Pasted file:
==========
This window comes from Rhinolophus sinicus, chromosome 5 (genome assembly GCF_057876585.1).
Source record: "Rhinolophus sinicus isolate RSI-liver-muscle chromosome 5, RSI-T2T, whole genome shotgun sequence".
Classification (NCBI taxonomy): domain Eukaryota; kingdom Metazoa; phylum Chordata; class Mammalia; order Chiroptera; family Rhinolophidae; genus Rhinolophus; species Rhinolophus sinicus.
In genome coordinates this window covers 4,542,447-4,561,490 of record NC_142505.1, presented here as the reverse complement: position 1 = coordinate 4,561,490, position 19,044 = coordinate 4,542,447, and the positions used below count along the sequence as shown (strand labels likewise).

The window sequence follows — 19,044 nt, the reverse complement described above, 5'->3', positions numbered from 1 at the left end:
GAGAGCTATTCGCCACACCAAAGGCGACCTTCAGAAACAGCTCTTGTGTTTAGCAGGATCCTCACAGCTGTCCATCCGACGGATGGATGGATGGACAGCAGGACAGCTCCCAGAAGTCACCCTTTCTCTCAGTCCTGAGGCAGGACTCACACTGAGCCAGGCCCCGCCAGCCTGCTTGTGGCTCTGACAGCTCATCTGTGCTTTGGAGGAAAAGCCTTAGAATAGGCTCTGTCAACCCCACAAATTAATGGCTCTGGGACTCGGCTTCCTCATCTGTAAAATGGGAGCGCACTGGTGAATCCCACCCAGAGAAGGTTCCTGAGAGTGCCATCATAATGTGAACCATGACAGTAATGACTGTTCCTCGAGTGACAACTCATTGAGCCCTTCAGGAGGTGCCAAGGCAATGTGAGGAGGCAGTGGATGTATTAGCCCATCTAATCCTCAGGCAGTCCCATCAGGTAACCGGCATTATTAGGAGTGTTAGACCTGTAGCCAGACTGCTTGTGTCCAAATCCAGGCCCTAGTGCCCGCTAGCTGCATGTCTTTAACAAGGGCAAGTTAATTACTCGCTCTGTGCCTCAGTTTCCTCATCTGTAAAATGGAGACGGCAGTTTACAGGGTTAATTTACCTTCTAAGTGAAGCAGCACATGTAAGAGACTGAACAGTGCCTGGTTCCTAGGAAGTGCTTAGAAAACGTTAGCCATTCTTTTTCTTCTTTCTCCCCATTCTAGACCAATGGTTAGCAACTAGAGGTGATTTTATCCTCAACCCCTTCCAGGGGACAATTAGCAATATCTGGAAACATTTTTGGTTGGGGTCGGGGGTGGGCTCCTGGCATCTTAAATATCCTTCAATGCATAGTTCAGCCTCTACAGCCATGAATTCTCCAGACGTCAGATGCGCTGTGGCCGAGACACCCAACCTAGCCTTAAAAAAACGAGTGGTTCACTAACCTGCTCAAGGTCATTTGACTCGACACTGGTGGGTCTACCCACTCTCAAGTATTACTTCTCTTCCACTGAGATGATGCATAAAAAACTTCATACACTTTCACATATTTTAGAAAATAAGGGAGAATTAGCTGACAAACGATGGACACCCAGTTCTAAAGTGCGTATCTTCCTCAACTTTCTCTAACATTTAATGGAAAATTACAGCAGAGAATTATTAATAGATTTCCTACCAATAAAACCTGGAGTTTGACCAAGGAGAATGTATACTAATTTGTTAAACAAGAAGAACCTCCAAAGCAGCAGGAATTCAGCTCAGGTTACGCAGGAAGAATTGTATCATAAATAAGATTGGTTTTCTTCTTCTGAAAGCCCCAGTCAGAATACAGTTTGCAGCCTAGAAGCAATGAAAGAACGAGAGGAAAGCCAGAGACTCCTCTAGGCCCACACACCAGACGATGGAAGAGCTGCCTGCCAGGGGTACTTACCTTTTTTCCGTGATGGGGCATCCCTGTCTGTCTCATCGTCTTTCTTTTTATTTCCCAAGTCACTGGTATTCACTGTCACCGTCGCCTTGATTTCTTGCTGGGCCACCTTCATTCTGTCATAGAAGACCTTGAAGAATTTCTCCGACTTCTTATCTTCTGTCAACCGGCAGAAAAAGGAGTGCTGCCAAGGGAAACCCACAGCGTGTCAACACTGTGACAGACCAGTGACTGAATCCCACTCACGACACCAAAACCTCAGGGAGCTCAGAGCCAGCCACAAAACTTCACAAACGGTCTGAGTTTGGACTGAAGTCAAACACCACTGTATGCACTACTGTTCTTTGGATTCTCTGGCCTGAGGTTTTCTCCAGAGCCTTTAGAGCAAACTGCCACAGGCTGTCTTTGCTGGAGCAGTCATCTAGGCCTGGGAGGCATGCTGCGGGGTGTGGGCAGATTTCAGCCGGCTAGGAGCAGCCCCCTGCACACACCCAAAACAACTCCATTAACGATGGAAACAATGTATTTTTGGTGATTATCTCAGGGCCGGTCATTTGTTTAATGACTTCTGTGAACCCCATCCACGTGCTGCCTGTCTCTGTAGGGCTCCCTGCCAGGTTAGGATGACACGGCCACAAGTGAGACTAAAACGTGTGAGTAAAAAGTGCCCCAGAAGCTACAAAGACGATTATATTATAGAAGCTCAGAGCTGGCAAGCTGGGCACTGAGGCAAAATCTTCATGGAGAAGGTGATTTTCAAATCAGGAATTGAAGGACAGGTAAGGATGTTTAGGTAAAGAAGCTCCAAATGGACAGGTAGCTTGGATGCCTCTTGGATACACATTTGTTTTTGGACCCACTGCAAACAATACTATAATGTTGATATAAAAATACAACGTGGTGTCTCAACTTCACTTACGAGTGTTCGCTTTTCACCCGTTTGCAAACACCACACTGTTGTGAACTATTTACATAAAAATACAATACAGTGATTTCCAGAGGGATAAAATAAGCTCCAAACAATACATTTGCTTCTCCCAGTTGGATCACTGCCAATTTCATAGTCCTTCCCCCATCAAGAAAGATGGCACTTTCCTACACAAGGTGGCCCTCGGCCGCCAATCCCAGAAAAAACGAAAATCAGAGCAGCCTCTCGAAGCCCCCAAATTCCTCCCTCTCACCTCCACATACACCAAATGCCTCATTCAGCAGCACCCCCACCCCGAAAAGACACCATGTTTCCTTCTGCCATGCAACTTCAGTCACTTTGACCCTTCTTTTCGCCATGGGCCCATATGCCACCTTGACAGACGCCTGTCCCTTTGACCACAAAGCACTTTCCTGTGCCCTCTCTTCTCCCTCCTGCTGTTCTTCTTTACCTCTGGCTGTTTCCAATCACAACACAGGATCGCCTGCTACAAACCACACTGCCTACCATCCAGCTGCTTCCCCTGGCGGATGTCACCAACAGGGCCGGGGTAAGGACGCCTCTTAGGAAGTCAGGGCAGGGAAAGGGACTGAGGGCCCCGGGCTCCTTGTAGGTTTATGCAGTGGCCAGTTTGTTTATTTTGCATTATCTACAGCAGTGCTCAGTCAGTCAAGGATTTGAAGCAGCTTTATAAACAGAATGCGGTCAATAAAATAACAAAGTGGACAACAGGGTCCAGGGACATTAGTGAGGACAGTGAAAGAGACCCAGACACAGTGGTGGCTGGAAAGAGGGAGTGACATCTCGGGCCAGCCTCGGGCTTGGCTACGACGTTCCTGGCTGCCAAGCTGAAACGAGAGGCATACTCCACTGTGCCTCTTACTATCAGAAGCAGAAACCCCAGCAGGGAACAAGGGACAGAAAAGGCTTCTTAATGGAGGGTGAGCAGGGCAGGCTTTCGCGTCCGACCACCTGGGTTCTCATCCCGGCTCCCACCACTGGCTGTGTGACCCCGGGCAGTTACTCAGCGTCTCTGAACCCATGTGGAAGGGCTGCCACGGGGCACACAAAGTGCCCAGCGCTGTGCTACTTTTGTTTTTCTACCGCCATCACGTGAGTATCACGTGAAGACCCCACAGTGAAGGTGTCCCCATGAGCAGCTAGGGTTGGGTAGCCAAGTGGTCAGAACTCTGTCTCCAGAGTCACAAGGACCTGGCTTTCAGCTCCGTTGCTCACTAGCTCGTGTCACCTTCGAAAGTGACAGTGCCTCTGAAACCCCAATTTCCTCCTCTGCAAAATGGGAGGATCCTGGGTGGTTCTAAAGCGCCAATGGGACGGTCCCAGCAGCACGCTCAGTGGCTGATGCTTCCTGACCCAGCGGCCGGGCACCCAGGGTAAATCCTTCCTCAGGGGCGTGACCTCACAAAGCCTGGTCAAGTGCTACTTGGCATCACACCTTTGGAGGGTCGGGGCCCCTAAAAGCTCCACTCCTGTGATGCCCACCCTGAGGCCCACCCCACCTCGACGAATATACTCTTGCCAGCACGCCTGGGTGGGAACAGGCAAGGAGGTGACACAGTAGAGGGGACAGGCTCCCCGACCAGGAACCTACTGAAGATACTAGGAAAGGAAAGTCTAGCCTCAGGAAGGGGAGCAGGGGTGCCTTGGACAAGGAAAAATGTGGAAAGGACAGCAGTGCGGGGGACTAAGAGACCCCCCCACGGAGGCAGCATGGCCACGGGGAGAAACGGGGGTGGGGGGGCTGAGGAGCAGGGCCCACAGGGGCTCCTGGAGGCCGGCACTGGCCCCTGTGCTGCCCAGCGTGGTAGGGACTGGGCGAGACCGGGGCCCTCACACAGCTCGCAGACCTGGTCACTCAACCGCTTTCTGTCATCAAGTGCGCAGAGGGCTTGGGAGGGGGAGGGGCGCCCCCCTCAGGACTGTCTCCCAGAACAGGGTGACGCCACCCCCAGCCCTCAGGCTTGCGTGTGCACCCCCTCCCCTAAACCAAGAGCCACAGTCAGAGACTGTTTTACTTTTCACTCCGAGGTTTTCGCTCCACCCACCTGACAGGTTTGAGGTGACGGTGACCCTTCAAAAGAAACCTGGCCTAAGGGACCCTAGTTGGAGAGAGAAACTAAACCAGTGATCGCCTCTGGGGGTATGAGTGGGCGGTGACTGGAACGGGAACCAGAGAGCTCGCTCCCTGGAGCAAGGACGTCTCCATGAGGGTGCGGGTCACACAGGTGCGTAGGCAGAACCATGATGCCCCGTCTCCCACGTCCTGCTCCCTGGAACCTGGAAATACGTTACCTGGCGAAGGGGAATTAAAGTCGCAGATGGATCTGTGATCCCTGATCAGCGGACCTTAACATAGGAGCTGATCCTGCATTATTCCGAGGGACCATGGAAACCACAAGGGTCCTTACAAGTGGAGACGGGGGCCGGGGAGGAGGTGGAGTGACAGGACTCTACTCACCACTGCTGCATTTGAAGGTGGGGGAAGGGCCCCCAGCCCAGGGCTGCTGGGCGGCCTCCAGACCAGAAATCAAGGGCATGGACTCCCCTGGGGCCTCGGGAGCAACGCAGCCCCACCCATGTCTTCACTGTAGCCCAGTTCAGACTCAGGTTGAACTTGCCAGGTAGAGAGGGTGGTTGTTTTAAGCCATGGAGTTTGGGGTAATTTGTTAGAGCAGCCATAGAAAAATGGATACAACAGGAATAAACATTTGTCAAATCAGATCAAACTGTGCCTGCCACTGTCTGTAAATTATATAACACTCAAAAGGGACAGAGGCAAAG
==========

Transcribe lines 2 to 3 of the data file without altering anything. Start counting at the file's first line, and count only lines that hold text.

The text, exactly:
Source record: "Rhinolophus sinicus isolate RSI-liver-muscle chromosome 5, RSI-T2T, whole genome shotgun sequence".
Classification (NCBI taxonomy): domain Eukaryota; kingdom Metazoa; phylum Chordata; class Mammalia; order Chiroptera; family Rhinolophidae; genus Rhinolophus; species Rhinolophus sinicus.